- Associated Press - Wednesday, September 2, 2015

SPRINGFIELD, Ill. (AP) - The latest on action at the state Capitol, where the Illinois House is expected to consider overriding Gov. Bruce Rauner’s veto of union-related legislation and other measures (all times local):

5:00 p.m.

A plan to restore state-subsidized child care assistance for low-income working parents has failed by one vote in the Illinois House.

The Democrats’ proposal Wednesday would have restored child care for parents who lost it when rules became more restrictive July 1. It received 70 “yes” votes but needed 71 to take effect immediately.

Rep. Jehan Gordon-Booth of Peoria used a procedure to keep the measure alive and change its provisions.



Democrats argue the legislation is necessary to keep parents from being forced to give up jobs to care for children. Because of the budget crisis, Rauner restricted eligibility July 1. His administration acknowledged it would remove 90 percent of families who received the service.

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3:35 p.m.

The House has endorsed a plan to spare thousands of people who receive state-subsidized at-home care.

The 74-13 vote Wednesday sends the measure to Rauner. Rauner had proposed imposing stricter conditions on eligibility for care for the elderly and disabled under the Medicaid health care program to save money in the state’s budget crisis.

Rep. Greg Harris, a Chicago Democrat, sponsored the measure. He says it would retain services for those currently receiving them while a new scoring system for determining eligibility is developed.

Service is provided to help some people stay in their homes or provide help in facilities. Proponents say it saves emergency-room and institutional costs.

SEIU Healthcare Illinois represents in-home workers. President Keith Kelleher says 34,000 people will continue receiving help.

The bill is HB2842.

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1:15 p.m.

The House has overwhelmingly voted to override Rauner’s partial veto of a measure to battle heroin abuse. The vote was 105-5 to reject Rauner’s removal of Medicaid coverage from the measure.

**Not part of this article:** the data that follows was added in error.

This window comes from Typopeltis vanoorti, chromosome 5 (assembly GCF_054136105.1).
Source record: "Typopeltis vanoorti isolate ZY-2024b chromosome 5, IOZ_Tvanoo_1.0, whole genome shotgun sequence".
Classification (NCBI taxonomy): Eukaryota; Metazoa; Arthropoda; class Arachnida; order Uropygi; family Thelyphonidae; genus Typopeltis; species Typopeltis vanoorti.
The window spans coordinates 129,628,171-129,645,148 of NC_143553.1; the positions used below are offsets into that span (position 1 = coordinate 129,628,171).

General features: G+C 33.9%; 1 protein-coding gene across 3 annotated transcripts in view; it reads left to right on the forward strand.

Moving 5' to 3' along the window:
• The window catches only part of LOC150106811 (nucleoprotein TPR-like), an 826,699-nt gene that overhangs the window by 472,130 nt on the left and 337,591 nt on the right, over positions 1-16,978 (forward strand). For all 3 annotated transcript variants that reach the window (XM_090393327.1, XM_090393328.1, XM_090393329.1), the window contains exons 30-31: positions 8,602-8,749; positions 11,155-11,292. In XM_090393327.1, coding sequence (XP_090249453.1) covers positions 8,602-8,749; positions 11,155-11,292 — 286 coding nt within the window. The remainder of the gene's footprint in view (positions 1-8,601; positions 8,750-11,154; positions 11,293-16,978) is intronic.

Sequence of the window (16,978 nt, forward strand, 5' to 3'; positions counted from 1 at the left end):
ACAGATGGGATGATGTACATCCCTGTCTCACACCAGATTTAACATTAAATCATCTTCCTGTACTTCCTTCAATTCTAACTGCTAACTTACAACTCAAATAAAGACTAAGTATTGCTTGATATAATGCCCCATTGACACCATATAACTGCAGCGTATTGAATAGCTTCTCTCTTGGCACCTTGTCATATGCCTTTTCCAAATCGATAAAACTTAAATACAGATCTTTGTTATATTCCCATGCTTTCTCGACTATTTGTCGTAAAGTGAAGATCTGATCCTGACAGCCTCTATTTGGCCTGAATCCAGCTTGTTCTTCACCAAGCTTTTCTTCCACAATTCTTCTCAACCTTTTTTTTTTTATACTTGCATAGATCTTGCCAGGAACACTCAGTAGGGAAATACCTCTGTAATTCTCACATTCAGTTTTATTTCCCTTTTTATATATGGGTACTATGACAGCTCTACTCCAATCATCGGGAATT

Deputy Majority Leader Lou Lang, a Democrat from Skokie, says there are more heroin-related deaths in Illinois than any other state. He says his legislation could make the state a leader “for the resolution of this crisis.”

Rauner used an amendatory veto to remove expanded Medicaid coverage for medication and treatment.

Rauner pointed out that Medicaid already covers some anti-heroin medications. But proponents want coverage for widely used and effective methadone, which treats addiction, and anti-overdose drug that goes by the name Narcan.

The legislation moves to the Senate for possible override.

The bill is HB1.

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12:30 p.m.

All 71 Democrats have answered the roll call in the Illinois House. That means there are just enough votes to override Rauner’s veto of pro-union legislation if the majority party toes the line.

The bill Rauner vetoed would allow the administration or the state council of the American Federation of State, County and Municipal Employees, wrangling for months over a contract, to seek an independent arbitrator’s intervention in case of an impasse. Rauner says it would strip taxpayers of the ability to negotiate. The union says it would prevent a strike or lockout from disrupting state services.

House Republicans say they’re united in upholding the governor’s veto. So the 71 votes needed would all have to be Democrats - and even some of them are wavering.

The bill is SB1229.

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11:30 a.m.

Lawmakers have advanced a bill to prevent Gov. Bruce Rauner from closing the Illinois State Museum and four satellite sites.

The House Museums, Arts and Cultural Enhancement Committee voted 6-2 on Wednesday to send the legislation to the House floor. The Senate approved the measure last month.

Rauner has targeted the Springfield museum and sites across Illinois as a cost-savings measure during a budget stalemate with the Democrat-run Legislature. Rauner says the closures - slated for Sept. 30 - could save $4.8 million. Sixty-five employees already have received layoff notices.

Supporters like Jacqueline Ferguson say the governor’s decision is short-sighted. Ferguson says Native American tribes that have entrusted remains and other artifacts to the museum already are considering suing the state if the facilities close.

The bill is SB317.

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